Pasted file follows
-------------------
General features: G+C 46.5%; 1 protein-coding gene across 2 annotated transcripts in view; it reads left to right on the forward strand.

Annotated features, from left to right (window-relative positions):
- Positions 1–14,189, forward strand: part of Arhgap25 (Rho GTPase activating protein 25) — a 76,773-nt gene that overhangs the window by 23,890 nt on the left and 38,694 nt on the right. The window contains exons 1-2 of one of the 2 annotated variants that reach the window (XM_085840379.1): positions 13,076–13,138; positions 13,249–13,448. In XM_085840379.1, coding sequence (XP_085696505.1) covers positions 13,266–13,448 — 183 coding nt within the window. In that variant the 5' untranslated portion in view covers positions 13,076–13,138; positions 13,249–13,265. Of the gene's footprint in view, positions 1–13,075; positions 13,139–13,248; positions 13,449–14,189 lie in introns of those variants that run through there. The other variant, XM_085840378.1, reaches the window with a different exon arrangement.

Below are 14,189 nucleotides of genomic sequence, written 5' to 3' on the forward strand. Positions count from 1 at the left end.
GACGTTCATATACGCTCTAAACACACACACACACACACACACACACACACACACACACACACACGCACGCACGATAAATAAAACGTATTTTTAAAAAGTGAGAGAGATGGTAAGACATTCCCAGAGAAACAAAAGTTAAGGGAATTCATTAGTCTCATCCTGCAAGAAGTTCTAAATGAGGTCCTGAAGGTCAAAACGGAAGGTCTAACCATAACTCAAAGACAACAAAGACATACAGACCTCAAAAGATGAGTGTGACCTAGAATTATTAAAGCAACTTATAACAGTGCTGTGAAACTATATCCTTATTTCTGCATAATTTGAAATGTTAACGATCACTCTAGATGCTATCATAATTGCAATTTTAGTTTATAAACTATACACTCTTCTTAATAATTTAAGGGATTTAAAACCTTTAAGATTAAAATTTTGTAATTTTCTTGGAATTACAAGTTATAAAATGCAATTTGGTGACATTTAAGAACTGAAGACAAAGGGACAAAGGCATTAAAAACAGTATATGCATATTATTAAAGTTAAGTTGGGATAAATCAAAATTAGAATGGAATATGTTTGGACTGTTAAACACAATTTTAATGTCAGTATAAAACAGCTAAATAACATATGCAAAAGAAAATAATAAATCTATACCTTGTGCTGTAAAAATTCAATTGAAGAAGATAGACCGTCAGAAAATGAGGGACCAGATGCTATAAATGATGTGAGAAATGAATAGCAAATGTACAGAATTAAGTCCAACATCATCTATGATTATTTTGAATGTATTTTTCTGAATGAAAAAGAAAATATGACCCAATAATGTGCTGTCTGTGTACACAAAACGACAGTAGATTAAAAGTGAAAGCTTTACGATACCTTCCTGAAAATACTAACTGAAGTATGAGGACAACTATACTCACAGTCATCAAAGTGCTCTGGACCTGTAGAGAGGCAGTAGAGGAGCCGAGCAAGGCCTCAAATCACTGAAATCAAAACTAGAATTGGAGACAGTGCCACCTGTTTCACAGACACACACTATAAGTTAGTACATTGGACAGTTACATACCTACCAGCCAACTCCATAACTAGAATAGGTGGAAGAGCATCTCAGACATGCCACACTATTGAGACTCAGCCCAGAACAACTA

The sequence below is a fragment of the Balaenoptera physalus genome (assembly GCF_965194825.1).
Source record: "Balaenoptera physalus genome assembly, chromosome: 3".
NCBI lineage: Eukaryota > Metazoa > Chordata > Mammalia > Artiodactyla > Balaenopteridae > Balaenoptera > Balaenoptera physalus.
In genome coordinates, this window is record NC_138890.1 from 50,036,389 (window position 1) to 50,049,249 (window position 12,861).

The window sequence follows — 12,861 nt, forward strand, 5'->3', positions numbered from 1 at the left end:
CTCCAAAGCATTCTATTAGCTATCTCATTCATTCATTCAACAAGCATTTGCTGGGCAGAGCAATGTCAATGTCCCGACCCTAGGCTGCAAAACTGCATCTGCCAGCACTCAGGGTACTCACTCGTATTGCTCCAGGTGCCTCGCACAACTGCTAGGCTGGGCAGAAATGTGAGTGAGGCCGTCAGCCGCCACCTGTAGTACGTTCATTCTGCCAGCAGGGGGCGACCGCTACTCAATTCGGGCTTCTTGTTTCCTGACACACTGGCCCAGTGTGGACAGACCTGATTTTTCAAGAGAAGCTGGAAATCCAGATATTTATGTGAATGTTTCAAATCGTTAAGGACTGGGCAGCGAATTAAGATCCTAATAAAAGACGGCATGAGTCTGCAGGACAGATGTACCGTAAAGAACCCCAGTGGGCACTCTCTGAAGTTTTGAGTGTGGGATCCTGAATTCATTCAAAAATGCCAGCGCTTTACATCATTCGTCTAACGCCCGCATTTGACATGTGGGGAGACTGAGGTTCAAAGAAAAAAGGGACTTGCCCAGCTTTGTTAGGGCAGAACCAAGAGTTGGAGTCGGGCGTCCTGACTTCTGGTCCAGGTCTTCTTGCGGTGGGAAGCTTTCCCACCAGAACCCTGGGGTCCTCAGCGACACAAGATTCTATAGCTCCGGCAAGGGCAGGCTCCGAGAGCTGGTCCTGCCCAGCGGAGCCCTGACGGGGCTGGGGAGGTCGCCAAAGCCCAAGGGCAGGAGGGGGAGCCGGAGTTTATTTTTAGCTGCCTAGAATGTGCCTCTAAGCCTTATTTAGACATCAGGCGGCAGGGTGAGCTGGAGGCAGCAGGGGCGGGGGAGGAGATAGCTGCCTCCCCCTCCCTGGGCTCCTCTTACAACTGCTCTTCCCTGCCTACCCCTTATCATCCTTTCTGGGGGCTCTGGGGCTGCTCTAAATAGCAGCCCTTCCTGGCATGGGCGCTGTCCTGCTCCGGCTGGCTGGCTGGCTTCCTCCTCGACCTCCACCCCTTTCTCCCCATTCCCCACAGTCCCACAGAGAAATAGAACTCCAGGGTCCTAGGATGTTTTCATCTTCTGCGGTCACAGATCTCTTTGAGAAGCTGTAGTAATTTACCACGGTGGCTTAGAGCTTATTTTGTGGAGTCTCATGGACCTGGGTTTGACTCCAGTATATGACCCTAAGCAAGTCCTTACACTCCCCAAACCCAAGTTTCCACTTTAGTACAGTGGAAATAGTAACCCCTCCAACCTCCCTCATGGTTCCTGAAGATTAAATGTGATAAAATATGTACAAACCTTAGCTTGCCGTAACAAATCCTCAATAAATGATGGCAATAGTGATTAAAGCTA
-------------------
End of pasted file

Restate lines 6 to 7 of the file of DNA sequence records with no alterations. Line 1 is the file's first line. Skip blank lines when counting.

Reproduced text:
The sequence below is a fragment of the Balaenoptera physalus genome (assembly GCF_965194825.1).
Source record: "Balaenoptera physalus genome assembly, chromosome: 3".